We followed a dry "channel" of clean washed boulders upstream to the water, finding an inlet along the way. The water disappeared through a tiny A4 sized hole in the wall at the top of a meter high flowstone cascade--quite odd. We pushed on, tracking the footprints to a dynamic 1.5m jump down and across a meter wide chasm... Gavin and Hils are hard, so I wouldn't put it past them... Still farther along the footprints split, one sliding down a 60 degree, 3m long sheer rock face (non-reversible), the other set jumping sideways and up over chossy rock. hmmm... This was where I began to have my suspicions as to the origins of the footprints.

For good measure I dragged Liu Hong to the sump pool and then onward to the best looking upstream lead--a crawl (with footprints) into a bat infested chamber. We returned to the scene of the crime to find a note ordering us out of the cave with all due haste, and found a half-frozen Hils and Gavin waiting for us on the surface, rather damp from their downstream explorations.

11th September 2001: Shima Long Gong: Meanwhile--team no-faff rok'ard also goes caving

Hilary Greaves, Gavin Lowe

We started surveying down the obvious wide-open stonking great river passage downstream. :) The going was not always straightforward--the water occupied most of the width of the passage, so we were often traversing on ledges above, at or just underneath water level. After ~150m we crossed the passage at some (very aesthetically pleasing) rapids crawled under a ledge on the left-hand wall and crossed back to the right-hand side. Then the proper ledge-traversing began, and took us a further ~150m to a sump. If we'd had a bob I'd have stuck myself in it, but didn't fay it without. Nice bit of passage though. We did wonder where Erin and Liu Hong could possibly have got to, but didn't let it spoil our appetite for suveying big nice passage. Then returned to the entrance chamber, scrambled round in the boulder choke for an hour or so just for a laugh, and surveyed up the entrance pitch.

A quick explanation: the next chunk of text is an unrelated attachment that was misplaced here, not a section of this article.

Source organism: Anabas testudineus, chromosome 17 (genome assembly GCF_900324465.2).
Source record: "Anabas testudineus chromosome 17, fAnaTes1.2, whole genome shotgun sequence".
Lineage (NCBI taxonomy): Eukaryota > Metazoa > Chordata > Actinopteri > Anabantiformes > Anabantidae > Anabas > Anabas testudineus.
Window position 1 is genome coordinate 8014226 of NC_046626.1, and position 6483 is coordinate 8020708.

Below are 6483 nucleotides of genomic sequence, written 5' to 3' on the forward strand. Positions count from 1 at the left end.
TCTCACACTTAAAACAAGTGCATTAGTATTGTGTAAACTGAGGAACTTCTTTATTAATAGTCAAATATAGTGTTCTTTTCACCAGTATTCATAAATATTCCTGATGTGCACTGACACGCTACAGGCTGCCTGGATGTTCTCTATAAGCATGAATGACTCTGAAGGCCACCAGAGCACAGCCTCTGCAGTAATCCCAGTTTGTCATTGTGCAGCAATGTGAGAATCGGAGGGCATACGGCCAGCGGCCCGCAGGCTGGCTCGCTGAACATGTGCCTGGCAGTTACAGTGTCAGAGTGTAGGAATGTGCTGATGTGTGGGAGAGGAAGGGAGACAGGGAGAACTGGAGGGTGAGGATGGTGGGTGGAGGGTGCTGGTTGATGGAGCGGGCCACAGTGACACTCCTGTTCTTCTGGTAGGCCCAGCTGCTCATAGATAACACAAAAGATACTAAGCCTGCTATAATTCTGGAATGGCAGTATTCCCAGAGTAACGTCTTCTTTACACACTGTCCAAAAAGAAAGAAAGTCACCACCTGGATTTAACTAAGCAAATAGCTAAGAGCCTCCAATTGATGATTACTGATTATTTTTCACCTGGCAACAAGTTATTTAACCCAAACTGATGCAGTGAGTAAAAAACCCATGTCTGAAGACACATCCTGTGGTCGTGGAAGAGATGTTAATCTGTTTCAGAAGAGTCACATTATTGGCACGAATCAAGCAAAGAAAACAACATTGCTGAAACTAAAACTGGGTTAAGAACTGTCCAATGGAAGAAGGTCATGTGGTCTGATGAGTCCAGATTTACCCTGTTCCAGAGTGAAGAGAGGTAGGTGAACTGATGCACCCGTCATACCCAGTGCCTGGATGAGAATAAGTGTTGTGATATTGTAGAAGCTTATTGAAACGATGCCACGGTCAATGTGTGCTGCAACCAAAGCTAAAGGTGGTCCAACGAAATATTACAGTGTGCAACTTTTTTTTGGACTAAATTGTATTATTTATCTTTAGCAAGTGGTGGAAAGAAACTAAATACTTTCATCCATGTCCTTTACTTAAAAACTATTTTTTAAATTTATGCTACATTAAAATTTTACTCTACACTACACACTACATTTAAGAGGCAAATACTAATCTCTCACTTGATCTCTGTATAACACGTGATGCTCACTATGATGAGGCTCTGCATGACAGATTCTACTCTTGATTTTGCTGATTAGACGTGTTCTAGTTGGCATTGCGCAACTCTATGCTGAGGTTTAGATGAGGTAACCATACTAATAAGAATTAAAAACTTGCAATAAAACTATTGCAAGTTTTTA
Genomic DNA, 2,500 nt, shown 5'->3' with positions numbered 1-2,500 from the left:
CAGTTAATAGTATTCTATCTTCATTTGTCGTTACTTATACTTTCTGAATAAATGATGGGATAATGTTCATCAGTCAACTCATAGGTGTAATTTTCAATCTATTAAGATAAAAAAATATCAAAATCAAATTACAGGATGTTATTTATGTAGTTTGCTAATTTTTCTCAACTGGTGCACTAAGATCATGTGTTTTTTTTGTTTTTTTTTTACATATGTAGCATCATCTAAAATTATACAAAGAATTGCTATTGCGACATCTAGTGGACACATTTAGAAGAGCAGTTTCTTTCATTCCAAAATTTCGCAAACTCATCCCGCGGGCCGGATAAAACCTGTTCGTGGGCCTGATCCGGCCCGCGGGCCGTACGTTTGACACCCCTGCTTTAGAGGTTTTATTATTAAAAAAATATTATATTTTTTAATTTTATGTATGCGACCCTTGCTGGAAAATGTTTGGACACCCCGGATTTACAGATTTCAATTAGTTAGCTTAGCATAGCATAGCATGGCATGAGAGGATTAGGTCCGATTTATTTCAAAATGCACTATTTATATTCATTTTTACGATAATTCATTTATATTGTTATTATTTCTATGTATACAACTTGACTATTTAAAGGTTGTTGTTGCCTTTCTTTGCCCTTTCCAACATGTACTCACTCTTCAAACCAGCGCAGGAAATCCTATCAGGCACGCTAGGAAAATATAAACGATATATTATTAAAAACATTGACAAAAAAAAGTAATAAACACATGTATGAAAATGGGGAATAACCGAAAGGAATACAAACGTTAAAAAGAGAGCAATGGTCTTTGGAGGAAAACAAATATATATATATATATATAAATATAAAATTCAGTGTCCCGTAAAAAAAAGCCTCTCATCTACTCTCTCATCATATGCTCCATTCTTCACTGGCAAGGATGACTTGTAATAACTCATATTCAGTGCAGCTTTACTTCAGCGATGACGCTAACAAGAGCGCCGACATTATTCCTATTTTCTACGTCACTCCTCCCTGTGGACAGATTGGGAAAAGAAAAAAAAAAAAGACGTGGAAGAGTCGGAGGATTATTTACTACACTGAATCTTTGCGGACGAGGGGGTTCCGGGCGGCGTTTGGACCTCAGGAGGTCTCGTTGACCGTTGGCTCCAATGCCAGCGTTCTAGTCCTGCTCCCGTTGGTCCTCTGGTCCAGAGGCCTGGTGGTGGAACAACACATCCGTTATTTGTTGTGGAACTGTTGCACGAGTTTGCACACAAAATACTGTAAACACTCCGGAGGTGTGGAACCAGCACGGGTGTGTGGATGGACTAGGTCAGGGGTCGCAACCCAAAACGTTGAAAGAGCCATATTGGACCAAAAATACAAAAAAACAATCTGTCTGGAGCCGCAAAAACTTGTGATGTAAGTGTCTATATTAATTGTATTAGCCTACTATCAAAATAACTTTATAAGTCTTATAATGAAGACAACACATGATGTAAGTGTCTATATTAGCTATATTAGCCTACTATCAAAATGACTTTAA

12th September 2001: Shima Long Gong: Upstream Reprised

Hilary Greaves, Gavin Lowe, Liu Hong, Erin Lynch

The plan was to double team the cave. Hils and Liu Hong would photo, and Gavin and I would survey. Originally Liu Hong had been planning a rest day (although he neglected to mention it), but when we told him we wanted his help underground, he rose to the occasion, screeching the jeep to a halt, turning round, driving all the way back to the hotel, sweet talking his way past the gate gestapo, and skillfully maneuvering through the hordes of tourists swarming the park's roads, all to get his SRT kit so he could be a model and flash monkey (Ed. Note: Ironically, none of those pictures came out).

Gavin and I headed off upstream deciding to survey the first bit along both walls since it was difficult to see where the boulders ended and the wall began. Again I followed footsteps, this time noticing the burnt-out torches along the way. Doh. We surveyed up to yesterday's lead, where Gavin spotted another (less batty) way on, following arrows along the sand to the right. Unfortunately, this was a Lariam-lead, actually just curving around the top of the sump pool's banks. We reached some rocks that I recognized and it was "Well, do you want to go back and survey the bat infested shite?" The answer was no.

We headed back to the entrance, or at least we tried to, ending up 180 degrees out. Retracing our steps I foolishly trusted some holds that had held my weight before, and landed on my back (thankfully) wedged above a very large drop after two hand holds and a foothold gave way simultaneously. It seemed that our trip, which to that point Gavin had declared "efficient", had entered a twilight zone in which nothing could go smoothly. Thankfully, whilst we were surveying the second wall, Hils and Liu Hong arrived (Liu Hong busily sawing off a stal) and helped us sort out where the heck we were. The passage was a jumble of boulders and getting from one to the other, much less down to a wall (what wall? I thought that was a fallen slab) was a bit tricky in places.